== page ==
[Dshield] it totally figures

Johannes Ullrich jullrich at euclidian.com
Mon Aug 26 02:08:01 GMT 2002


> "Some of the messages are just too cryptic."
> 
> 4) For clarification:
> 
>      a) Would you, please be kind enough to give, e.g. five examples of
> messages that are challenging to comprehend for the average user?

dont have a windows box in front of me right now (at 30k ft somewhere
between Boston and Dallas). But I remember messages like:
'The program krnl386.exe attempts to contact 1.2.3.4. Should this
be allowed' .
 1 - What is 'krnl386.exe' ?
 2 - what is it trying to send / receive?

> "A common result is that after a while, people just get use to click 
> 'permit' ..."
> 
>      a) What statistically reliable source does this information come
> from?

mostly observing relatives and friends. Also based on my own use of 
personal firewalls. 'all open' refers mostly to outbound connections,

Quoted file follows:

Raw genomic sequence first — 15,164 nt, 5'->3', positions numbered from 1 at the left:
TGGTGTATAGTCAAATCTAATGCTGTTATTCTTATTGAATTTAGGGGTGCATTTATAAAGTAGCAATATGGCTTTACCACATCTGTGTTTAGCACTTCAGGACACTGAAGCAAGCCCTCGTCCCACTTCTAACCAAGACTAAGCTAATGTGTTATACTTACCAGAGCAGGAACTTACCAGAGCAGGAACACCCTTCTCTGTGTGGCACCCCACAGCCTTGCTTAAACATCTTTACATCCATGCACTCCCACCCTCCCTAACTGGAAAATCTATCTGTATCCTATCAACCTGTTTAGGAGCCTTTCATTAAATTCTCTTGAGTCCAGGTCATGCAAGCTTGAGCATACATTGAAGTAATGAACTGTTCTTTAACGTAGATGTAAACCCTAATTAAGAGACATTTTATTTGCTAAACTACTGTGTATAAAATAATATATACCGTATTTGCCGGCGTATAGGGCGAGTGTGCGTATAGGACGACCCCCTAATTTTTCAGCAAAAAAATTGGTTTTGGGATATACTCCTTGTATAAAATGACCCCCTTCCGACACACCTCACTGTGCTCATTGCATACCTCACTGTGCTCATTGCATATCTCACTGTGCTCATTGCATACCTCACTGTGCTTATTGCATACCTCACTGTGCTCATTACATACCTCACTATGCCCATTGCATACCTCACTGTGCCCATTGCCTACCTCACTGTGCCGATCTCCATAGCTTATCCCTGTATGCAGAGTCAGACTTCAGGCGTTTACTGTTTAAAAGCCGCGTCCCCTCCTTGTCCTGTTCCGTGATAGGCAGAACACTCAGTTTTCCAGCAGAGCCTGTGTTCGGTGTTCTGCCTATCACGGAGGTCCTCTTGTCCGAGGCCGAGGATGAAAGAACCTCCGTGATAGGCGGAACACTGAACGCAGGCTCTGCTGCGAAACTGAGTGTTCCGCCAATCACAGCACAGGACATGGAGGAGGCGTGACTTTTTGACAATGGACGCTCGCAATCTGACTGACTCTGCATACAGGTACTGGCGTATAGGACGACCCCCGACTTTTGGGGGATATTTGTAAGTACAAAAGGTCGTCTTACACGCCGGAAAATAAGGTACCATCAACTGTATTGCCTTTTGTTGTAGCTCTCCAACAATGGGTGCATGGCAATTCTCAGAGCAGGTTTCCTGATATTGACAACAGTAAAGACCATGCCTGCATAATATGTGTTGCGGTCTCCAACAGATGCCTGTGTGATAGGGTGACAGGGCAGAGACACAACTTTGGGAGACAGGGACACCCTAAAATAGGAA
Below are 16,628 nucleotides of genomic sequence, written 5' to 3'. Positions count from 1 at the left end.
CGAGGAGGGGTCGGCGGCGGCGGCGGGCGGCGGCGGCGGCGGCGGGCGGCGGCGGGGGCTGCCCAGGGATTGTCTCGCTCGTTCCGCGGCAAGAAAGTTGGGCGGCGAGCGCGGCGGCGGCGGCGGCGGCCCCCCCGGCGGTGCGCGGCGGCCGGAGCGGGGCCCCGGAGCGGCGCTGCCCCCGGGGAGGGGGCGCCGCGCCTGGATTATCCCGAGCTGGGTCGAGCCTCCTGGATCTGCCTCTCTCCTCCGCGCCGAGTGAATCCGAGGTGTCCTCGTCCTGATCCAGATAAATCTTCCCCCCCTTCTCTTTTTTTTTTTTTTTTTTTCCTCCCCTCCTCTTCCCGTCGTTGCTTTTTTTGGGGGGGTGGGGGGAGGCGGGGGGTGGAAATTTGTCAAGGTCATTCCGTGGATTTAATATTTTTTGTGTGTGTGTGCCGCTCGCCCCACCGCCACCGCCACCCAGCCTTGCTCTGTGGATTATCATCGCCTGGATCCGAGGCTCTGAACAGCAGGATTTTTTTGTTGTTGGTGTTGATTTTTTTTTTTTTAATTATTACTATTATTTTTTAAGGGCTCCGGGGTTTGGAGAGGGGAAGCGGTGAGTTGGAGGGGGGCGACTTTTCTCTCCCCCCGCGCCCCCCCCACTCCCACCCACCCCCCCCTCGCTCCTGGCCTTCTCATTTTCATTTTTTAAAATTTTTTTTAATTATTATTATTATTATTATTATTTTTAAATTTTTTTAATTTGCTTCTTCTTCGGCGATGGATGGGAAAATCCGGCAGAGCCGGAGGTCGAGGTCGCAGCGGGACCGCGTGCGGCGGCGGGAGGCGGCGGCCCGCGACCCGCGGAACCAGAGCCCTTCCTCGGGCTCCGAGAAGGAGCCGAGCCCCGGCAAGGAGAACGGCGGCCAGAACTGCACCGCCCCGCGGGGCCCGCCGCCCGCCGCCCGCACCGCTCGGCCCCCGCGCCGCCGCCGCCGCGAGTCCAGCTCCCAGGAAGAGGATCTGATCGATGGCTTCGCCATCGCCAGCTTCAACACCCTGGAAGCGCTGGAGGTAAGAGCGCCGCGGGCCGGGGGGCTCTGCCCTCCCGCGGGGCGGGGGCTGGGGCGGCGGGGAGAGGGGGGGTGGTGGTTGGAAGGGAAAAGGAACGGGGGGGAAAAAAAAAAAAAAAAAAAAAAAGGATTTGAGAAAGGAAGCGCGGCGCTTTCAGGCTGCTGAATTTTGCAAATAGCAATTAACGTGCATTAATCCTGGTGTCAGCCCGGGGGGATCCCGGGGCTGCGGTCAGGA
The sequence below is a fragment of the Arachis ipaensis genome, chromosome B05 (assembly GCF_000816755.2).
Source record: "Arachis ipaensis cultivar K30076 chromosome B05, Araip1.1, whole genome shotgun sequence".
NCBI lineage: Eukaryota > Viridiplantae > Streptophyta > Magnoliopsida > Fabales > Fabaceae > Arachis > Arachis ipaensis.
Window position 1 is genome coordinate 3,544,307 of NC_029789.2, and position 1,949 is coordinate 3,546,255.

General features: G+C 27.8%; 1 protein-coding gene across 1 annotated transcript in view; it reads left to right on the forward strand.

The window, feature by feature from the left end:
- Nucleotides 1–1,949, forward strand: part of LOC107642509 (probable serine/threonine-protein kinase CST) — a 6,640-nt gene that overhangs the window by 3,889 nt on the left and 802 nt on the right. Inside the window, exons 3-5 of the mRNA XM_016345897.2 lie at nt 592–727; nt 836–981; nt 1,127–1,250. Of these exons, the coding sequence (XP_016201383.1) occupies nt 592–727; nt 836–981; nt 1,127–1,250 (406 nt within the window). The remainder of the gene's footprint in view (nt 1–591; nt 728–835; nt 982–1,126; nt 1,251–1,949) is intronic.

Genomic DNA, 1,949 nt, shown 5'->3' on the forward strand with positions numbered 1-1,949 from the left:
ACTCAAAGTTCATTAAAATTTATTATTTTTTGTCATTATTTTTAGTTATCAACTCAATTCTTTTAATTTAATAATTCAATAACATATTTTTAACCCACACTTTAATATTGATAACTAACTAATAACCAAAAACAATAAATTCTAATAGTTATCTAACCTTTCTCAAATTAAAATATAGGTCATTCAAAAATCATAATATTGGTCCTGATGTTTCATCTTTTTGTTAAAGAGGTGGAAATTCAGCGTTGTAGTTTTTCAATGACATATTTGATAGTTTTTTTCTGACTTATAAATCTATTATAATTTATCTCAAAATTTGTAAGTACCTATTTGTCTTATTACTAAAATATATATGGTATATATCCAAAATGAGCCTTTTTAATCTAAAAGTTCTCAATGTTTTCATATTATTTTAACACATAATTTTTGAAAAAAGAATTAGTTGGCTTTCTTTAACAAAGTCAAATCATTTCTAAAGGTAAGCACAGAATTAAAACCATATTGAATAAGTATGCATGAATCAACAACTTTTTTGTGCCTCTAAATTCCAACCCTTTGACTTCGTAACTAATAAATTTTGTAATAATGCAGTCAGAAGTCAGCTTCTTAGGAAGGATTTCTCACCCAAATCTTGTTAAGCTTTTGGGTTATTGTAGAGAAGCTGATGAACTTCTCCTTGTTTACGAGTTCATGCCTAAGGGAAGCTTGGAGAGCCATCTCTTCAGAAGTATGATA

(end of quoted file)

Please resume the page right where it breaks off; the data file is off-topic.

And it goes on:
which are in particular tricky to filter.


>      b) Or is it merely an opinion? 
not a statistically valid sample.

> 
> "... and end up with an open box after all."
>      a) "Open box" in what sense?

see above. Of course, one important note is that they are usually not worse
off then without firewall. 


>      c) In my experience the fundamentals of a good firewall [be it
> software or hardware implemented] is the following:
> 
>           i. It blocks by default all traffic.
>           ii. Only explicitly allowed traffic [or traffic type] is let
> thru.

The challenge is to explain to the user if traffic (inbound or outbound)
is 'harmless' or 'harmfull'. Very hard problem. You could almost say that
if the firewall could figure out what category a given packet falls into,
it would not require any user interaction but could make the 'block'
decision by itself.

One issue about 'deny by default': It is sometimes not desirable to do this
as it may interfere with critical business functions. Good security has to
support 'business rules' and in some cases accept reasonable risks... But
this is more of a philosophical issue. 'deny by default' is for sure the
safe and easy default setting, as the manufacturer of a mass market
product can not predict local business rules.


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